Monday, 30 October 2017

Spooky reads for Halloween

In a previous post, I mentioned that as the nights grow darker, so does my taste in books. On those dark and stormy nights, I have a yarning to read something a bit gothic or books such as “Wuthering Heights” or “Jane Eyre”. Anything featuring wind-whipped moors or a dark, mysterious mansion seems suddenly tempting. Do autumn and the approaching Halloween affect your reading preferences? Do you have a favourite horror (or any other dark) novel or perhaps a favourite author whose work would be perfect for this time of year? In the spirit of Halloween, here's a little look of some of my favourite spooky, dark and mysterious reads.

I have never been a big fan of horror, although I did experience a brief eerie period in my teens when I read all the spooky books I could locate in the library of a small village. My favourite was Bram Stoker’s “Dracula” – and while it might not appear so very frightening to a modern reader, it is, after all, a classic and holds a special place in the dark corner of my heart.

Another classic that I’m fascinated by is Shakespeare’s “Macbeth”, which, with its witches and obscure prophesies, bloody murder and mist-shrouded castles seems like a perfect Halloween treat. Double, double toil and trouble; Fire burn, and cauldron bubble!

In this context, I must mention Robert R. McCammon and his excellent werewolf books, “The Wolf’s Hour” and “The Hunter from the Woods” (a collection of short stories/novellas rather than a novel) which may not be strictly horror, but work with historical fiction and lycanthrope lore to weave together stories that are a fascinating combination of adventure, action and even a bit of romance. They are gory and bloody but also rather dark and thoughtful. I’ve previously reviewed “The Wolf’s Hour”.

Another favourite of mine are the novels by Phil Rickman, whose work falls somewhere between mystery, horror and crime; in many of them, contemporary mysteries intertwine with mystical, mythological and historical elements. The writing creates an atmosphere that is hauntingly beautiful – and a bit creepy. His John Dee series is not contemporary but historical fiction steeped in mystery (my review of "The Bones of Avalon" here.)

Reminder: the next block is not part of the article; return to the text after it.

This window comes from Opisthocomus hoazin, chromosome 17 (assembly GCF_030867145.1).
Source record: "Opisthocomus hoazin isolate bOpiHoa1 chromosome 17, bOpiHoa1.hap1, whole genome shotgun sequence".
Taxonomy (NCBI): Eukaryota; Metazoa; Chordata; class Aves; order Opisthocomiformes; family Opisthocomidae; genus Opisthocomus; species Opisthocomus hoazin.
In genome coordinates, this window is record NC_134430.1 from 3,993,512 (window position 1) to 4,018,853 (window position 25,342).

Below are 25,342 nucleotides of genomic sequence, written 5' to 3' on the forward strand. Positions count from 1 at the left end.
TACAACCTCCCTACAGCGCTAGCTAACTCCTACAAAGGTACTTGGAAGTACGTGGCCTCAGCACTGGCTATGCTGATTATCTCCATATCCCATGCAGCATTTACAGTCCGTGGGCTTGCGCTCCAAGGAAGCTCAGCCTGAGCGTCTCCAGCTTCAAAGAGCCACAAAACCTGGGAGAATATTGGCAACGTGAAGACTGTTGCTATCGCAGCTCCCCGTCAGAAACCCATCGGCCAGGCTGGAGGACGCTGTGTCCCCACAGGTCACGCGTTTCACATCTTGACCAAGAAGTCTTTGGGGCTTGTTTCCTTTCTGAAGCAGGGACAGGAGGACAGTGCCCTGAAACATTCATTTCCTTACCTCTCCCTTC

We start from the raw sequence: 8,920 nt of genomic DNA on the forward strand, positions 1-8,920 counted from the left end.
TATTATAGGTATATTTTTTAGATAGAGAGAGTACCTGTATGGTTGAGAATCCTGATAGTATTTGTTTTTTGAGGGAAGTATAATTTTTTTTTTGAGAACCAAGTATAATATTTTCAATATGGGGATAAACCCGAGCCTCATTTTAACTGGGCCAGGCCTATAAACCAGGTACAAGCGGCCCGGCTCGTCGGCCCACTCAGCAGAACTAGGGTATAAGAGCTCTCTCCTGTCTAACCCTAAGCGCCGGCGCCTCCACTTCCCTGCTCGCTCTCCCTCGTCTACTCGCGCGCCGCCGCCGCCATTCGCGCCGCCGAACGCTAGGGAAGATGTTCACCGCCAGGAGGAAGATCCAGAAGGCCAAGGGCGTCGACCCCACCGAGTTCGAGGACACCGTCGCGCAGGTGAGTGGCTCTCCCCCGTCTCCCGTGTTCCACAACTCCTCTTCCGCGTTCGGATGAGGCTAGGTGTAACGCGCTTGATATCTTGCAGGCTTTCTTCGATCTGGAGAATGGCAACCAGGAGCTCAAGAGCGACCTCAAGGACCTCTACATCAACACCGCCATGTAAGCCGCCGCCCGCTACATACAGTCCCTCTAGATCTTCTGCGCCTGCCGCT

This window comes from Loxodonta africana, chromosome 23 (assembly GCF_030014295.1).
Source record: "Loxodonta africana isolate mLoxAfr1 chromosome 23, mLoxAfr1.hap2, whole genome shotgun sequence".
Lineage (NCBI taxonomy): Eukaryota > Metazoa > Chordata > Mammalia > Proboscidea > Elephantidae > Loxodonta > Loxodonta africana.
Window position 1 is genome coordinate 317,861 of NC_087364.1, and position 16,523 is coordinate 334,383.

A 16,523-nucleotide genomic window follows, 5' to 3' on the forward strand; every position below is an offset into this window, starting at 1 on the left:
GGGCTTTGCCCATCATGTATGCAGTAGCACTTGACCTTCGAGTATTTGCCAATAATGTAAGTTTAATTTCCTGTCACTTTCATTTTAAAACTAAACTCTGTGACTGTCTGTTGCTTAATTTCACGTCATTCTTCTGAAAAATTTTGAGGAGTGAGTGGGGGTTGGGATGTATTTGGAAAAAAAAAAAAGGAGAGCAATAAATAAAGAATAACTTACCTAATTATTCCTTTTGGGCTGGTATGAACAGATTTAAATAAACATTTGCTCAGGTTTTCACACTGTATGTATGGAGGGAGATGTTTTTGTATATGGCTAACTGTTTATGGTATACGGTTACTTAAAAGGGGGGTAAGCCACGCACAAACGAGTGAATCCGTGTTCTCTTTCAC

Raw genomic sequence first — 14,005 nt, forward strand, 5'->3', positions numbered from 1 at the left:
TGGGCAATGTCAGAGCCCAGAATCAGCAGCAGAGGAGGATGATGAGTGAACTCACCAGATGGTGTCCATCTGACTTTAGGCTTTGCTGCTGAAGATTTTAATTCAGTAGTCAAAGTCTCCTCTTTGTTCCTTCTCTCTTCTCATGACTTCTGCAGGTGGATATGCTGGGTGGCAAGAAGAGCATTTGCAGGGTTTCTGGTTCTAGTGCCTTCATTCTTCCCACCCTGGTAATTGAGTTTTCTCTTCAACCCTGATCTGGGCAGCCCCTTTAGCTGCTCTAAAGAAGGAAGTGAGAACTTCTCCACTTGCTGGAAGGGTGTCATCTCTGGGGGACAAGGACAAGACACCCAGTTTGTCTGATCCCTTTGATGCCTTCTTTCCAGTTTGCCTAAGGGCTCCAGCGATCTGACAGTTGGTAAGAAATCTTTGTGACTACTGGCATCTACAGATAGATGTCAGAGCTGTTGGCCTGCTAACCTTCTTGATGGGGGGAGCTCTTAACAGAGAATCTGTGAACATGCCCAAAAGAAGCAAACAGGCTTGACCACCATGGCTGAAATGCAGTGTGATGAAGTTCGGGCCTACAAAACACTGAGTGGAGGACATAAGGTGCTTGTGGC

A childhood favourite of mine, simply perfect for this time of year, is a series by an Estonian author Aino Pervik (illustrations by E. Walter). These books feature a witch, Emmeline, who lives alone on a rocky island, makes potions and gathers herbs, until she meets a sea captain called Trummi. I fear that even back when my parents read me these stories, I felt a certain affinity with the hermit witch... look, she even lives in a tree!

Last but not least – I used to love “The Witch’s Handbook” by Malcolm Bird when I was a child. Now this has become one of my daughter’s favourites, and our yearly tradition is to read it around Halloween. This is the book my daughter prefers over playing and other activities! Packed with hilarious illustrations and clever advice, this book is a must-have for anyone inspiring to become a witch.

This year, I’m also reading “Harry Potter and the Prisoner of Azkaban” to my daughter – and it happens to be quite appropriate (just look at the cover)!

As horror isn’t generally my preferred genre, I’ve written few horror stories. There are, however, a couple that come close. Almost exactly a year ago now, the weird tale “Entombed” I wrote with my DH appeared in the “666” horror anthology (also recommended Halloween reading material) - and quite recently, our werewolf novella, “Musta Susi” (“Black Wolf”), was published in the Finnish science fiction and fantasy magazine Portti. Since it sort of fits the theme of this post, here's the title page of our story. The illustrations are by Kari T. Leppänen, and I have to say I love them; they capture the mood of the story - and look at the detail on that ship!